Businesses fret after western ports shutdown
- Published Tuesday, October 1, 2002, in the New York Times
Businesses Fret After Shutdown of West's Ports
By Steven Greenhouse
SAN FRANCISCO -- Cargo ships waited offshore today and factory owners
worried about parts shortages as port operators from Seattle to San
Diego shut down 29 West Coast ports in a dispute with the
After five months of contentious negotiations over a new contract, the
operators said they were compelled to shut the ports indefinitely
because of what they said was a longshoremen's slowdown that was
The union called the shutdown an unjust lockout of 10,500
Economists and political leaders voiced fears that a long shutdown of
the ports, which handle $300 billion in cargo a year, could hurt a
broad swath of businesses. Retailers complained that the shutdown
would make it hard to stock shelves for the holiday season, auto
dealers said they might soon run out of some popular Japanese cars,
and farmers said fresh produce meant for export would soon rot.
"Obviously, this is a major economic disaster for U.S. importers and
exporters that represent a substantial portion of the nation's
economy," said Robin Lanier, executive director of the West Coast
Waterfront Coalition, a group that includes Wal-Mart, Kmart, Toyota
and dozens of other major importers. "This shutdown is having an
immediate impact. We are at the brink of an assembly line shutdown in
The West Coast ports handle about half the nation's imports and
The Bush administration said it was monitoring the shutdown, which
some economists say will cost the economy $1 billion a day for the
first five days, with the cost rising exponentially if it lasts
"If it goes on for even a short period of time, it's a problem for the
economy," said Ari Fleischer, the White House spokesman. "We're
monitoring it carefully."
The longshoremen's union, the International Longshore and Warehouse
Union, denounced the employers' group for closing the ports, insisting
that management was putting the nation's economy at risk. But the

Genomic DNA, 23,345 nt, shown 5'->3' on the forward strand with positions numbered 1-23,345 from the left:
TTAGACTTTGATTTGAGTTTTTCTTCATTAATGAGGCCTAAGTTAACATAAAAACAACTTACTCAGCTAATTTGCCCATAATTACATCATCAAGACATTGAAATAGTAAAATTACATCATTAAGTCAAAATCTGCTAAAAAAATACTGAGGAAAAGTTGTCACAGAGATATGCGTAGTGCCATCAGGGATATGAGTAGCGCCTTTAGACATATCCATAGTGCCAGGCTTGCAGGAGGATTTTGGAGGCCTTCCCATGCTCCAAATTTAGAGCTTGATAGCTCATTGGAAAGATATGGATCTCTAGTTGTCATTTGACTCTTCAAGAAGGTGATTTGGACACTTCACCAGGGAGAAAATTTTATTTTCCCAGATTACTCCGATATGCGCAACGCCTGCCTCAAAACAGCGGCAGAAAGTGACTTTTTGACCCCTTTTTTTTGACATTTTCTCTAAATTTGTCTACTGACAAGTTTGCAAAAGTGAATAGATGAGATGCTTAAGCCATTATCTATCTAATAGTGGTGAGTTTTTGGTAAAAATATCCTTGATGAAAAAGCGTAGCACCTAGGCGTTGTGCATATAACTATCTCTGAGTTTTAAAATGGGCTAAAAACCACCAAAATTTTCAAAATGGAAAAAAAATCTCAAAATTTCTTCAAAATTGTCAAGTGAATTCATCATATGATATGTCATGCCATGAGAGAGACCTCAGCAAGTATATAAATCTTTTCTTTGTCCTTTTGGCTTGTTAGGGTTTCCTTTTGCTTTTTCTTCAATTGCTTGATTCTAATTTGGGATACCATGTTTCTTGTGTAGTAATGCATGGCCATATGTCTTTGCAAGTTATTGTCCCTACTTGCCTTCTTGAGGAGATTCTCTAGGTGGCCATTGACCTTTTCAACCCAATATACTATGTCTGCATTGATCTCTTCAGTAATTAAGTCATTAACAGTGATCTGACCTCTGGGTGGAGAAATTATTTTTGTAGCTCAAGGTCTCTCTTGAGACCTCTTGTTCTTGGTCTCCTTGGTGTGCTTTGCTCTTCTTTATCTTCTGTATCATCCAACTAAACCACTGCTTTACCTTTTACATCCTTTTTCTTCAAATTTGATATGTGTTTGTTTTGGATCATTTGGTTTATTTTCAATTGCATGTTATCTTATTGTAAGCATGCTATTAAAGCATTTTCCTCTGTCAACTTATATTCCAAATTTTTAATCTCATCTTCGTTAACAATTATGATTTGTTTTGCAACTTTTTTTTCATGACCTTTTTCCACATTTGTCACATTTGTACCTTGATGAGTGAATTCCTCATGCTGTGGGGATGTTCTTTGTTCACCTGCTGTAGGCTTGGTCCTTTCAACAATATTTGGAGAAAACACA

Pacific Maritime Association, a group of shipping lines and port
operators, said the longshoremen had been staging a slow-motion strike
and were to blame for hurting the ports and the economy.
At a news conference at union headquarters here, James Spinosa, the
union's president, acknowledged that longshoremen had slowed
operations by refusing to work overtime, by not assigning experienced
workers to huge cranes and by seizing on safety issues to slow their
normal rate of work. He said the union was being more cautious about
safety because five longshoremen died on the job over the past year.
In Portland and Oakland, the employers' association said, crane
operators over the last few days were loading and unloading less than
half the 30 large metal cargo containers that they normally unload per
Joseph Miniace, president of the employers' association, said it would
not reopen the ports until the union agreed to resume work normally
and extend its contract. The union's three-year contract expired on
July 1, but the union repeatedly agreed to temporary extensions until
Labor Day weekend when it refused further extensions.
The employers have agreed to meet with federal mediators this
Thursday, but union officials said they were not ready to meet with a
mediator. The two sides resumed negotiations for a short time today,
evidently making little progress, and said they would meet again on
Mr. Spinosa said the longshoremen would not extend the contract until
management met the union halfway on the central issue in the
negotiations -- management's desire to use new technologies.
"The I.L.W.U. will not be intimidated," Mr. Spinosa said. "We will not
move into a contract that is not desirable for our workforce."
Among the ports, Portland specializes in importing cars from Asia and